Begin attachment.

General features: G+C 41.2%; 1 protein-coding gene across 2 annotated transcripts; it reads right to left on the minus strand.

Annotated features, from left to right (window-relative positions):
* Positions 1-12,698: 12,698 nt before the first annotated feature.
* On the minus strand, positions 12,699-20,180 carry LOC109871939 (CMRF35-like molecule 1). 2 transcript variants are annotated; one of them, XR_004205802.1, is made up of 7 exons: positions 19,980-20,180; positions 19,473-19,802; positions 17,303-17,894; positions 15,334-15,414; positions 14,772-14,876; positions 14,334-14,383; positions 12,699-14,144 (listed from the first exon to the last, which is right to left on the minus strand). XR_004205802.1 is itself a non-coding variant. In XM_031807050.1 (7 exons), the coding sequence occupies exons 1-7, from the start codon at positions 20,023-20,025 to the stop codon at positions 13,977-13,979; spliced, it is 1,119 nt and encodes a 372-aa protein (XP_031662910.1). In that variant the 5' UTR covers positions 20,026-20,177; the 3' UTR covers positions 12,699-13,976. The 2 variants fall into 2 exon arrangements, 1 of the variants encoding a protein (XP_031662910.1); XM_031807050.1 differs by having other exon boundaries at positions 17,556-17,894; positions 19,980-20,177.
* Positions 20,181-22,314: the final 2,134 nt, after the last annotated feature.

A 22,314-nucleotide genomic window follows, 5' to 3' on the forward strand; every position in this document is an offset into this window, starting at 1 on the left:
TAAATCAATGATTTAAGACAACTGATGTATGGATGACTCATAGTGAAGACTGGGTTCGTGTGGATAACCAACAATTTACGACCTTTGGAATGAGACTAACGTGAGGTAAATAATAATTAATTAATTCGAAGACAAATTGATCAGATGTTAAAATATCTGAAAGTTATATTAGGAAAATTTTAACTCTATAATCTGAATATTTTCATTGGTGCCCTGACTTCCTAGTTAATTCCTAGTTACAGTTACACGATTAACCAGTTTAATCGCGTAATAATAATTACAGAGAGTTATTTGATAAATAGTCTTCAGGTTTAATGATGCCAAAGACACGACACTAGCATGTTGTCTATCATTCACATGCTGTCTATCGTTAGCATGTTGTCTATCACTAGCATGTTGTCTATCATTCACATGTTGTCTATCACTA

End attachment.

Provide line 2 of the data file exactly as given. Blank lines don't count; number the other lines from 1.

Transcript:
Annotated features, from left to right (window-relative positions):